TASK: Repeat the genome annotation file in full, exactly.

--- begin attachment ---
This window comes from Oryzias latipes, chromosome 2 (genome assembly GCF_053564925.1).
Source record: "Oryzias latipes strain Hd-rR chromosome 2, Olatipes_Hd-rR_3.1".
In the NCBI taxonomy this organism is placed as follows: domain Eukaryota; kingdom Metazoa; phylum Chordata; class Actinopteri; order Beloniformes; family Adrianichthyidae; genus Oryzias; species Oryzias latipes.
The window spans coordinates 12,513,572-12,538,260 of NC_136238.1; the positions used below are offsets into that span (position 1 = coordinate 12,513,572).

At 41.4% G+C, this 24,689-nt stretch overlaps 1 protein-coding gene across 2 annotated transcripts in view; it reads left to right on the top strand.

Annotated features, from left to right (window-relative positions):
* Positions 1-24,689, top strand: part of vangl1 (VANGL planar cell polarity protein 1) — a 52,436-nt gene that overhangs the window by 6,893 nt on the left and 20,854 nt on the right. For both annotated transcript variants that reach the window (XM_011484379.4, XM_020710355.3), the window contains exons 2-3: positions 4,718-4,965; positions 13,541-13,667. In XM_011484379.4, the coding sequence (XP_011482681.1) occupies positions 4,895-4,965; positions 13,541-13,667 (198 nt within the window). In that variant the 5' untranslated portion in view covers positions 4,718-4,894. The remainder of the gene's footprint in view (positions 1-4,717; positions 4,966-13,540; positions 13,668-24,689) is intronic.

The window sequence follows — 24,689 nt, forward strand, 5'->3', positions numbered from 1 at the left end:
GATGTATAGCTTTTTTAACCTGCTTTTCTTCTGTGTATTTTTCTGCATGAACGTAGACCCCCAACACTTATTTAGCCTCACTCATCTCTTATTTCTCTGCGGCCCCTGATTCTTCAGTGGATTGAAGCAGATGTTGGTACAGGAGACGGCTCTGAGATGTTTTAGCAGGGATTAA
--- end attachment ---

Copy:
This window comes from Oryzias latipes, chromosome 2 (genome assembly GCF_053564925.1).
Source record: "Oryzias latipes strain Hd-rR chromosome 2, Olatipes_Hd-rR_3.1".
In the NCBI taxonomy this organism is placed as follows: domain Eukaryota; kingdom Metazoa; phylum Chordata; class Actinopteri; order Beloniformes; family Adrianichthyidae; genus Oryzias; species Oryzias latipes.
The window spans coordinates 12,513,572-12,538,260 of NC_136238.1; the positions used below are offsets into that span (position 1 = coordinate 12,513,572).

At 41.4% G+C, this 24,689-nt stretch overlaps 1 protein-coding gene across 2 annotated transcripts in view; it reads left to right on the top strand.

Annotated features, from left to right (window-relative positions):
* Positions 1-24,689, top strand: part of vangl1 (VANGL planar cell polarity protein 1) — a 52,436-nt gene that overhangs the window by 6,893 nt on the left and 20,854 nt on the right. For both annotated transcript variants that reach the window (XM_011484379.4, XM_020710355.3), the window contains exons 2-3: positions 4,718-4,965; positions 13,541-13,667. In XM_011484379.4, the coding sequence (XP_011482681.1) occupies positions 4,895-4,965; positions 13,541-13,667 (198 nt within the window). In that variant the 5' untranslated portion in view covers positions 4,718-4,894. The remainder of the gene's footprint in view (positions 1-4,717; positions 4,966-13,540; positions 13,668-24,689) is intronic.

The window sequence follows — 24,689 nt, forward strand, 5'->3', positions numbered from 1 at the left end:
GATGTATAGCTTTTTTAACCTGCTTTTCTTCTGTGTATTTTTCTGCATGAACGTAGACCCCCAACACTTATTTAGCCTCACTCATCTCTTATTTCTCTGCGGCCCCTGATTCTTCAGTGGATTGAAGCAGATGTTGGTACAGGAGACGGCTCTGAGATGTTTTAGCAGGGATTAA